Hersh Shefrin: “We certainly feel that the unknowable factor is down, but with new variants there is potentially something to worry about.”

c/o Hersh Shefrin

Habituation and status quo lead to inaction

The profile of risk has changed dramatically since the pandemic began. Vaccines protect the majority of people from the most serious effects of COVID — for the 70% of Americans who have gotten the two initial COVID shots. So should we focus on living for today, and stop worrying about tomorrow? Or, given all the unknowns, are we still rolling the dice with our health by boarding crowded subway trains, socializing at parties and stepping into the office elevator?

The number of people dying from COVID has, indeed, fallen dramatically. Weekly COVID deaths in the U.S. peaked at 25,974 during the week of Jan. 9, 2021. There had been 60 COVID-related deaths during the week of March 14, 2020 — when the WHO declared the outbreak a worldwide pandemic — far fewer than the 607 deaths during the week of Sept. 23, the most recent week for which data are available. But in March 2020, with no vaccine, people had reason to be scared.

“COVID deaths are actually worse now than when we were all freaking out about it in the first week of March 2020, but we’re habituated to it, so we tolerate the risk in a different way. It’s not scary to us anymore,” said Annie Duke, a former professional poker player, and author of books about cognitive science and decision making. “We’re just used to it.” Flu, for example, continues to kill thousands of people every year, but we have long become accustomed to that.

A dramatic example of the “habituation effect”: Duke compares COVID and flu to infant mortality throughout the ages. In 1900, the infant-mortality rate was 157.1 deaths per 1,000 births, falling to 20.3 in 1970, and 5.48 deaths per 1,000 births in 2023. “If the 1900 infant-mortality rate was the same infant-mortality rate today, we’d all have our hair on fire,” she said. “We think we would not live through that time, but we would, as people did then, because they got used to it.”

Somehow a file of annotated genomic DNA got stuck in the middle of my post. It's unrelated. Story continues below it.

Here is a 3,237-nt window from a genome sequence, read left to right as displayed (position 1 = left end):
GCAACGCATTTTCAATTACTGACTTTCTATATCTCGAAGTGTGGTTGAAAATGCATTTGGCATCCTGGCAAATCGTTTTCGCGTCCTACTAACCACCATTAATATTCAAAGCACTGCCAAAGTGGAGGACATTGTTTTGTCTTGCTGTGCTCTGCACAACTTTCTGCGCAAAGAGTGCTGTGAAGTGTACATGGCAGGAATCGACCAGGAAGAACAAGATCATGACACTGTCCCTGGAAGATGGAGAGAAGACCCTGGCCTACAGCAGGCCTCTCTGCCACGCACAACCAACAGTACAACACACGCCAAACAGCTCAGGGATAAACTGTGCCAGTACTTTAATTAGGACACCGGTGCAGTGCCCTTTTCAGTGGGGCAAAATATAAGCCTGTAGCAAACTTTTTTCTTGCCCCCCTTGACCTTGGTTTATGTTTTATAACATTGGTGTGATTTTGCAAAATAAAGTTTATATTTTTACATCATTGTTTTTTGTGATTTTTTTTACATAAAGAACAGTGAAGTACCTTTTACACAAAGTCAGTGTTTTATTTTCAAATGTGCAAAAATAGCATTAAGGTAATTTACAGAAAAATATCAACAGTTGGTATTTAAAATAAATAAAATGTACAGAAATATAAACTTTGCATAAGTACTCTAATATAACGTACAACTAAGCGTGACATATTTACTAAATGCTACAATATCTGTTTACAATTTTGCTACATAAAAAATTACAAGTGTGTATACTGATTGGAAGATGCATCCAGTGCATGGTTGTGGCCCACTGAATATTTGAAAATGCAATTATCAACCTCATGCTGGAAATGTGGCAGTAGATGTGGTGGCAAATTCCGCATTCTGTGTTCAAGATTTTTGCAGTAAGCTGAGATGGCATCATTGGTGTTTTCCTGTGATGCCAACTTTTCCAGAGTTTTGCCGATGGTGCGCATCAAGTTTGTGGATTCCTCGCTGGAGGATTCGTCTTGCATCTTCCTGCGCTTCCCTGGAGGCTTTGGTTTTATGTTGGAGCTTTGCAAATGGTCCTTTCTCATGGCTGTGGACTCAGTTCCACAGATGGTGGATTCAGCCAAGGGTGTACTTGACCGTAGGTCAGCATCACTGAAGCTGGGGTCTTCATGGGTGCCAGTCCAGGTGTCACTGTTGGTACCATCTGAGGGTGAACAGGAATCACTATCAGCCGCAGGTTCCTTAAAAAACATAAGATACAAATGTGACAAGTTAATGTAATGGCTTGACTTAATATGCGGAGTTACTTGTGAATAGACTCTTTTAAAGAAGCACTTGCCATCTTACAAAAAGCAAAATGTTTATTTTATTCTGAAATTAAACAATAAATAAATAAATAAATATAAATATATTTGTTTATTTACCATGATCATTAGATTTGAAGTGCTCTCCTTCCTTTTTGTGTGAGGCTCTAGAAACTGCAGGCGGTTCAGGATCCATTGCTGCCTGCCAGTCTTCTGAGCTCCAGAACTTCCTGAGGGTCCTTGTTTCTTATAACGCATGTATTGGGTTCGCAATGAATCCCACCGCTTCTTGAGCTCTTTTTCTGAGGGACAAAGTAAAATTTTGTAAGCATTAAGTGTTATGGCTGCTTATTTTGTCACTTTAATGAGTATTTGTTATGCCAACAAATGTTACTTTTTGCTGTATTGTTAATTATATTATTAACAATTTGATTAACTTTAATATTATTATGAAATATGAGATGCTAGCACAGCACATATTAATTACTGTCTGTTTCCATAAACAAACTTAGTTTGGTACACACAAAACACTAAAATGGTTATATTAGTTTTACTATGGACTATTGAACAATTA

‘COVID deaths are actually worse now than when we were all freaking out about it in the first week of March 2020.’

— Annie Duke, former professional poker player

Duke, who plans to get the updated booster shot, believes people are rolling the dice with their health, especially concerning the long-term effects. The virus, for example, has been shown to accelerate Alzheimer’s-related brain changes and symptoms. Could it also lead to some people developing cognitive issues years from now? No one knows. “Do I want to take the risk of getting repeated COVID?” Duke said. “We have this problem when the risks are unknown.”

When faced with making a decision that makes us uncomfortable — usually where the outcome is uncertain — we often choose to do nothing, Duke said. It’s called “status quo bias.” There’s no downside to wearing a mask, as doctors have been doing it for years, but many people now eschew masks in public places. Research suggests vaccines have a very small chance of adverse side effects, but even that highly unlikely outcome is enough to persuade some people to opt out.

And yet Duke said people tend to choose “omission” over “commission” — that is, they opt out of getting the vaccine rather than opting in. But why? She said there are several reasons: The vaccine comes with a perceived risk, however small, that something could go wrong, so if you do nothing you may feel less responsible for any negative outcome. “Omission is allowing the natural state of the world to continue, particularly with a problem that has an unknown downside,” she said. 

Here’s a simple example: You’re on the way to the airport in a car with your spouse, and there’s a roadblock. You have two choices: Do you sit and wait, or do you take an alternative route? If you wait and miss your flight, you may feel that the situation was beyond your control. If you take a shortcut, and still miss your flight, you may feel responsible, and stupid. “Now divorce papers are being drawn up, even though you had the same control over both events,” Duke said.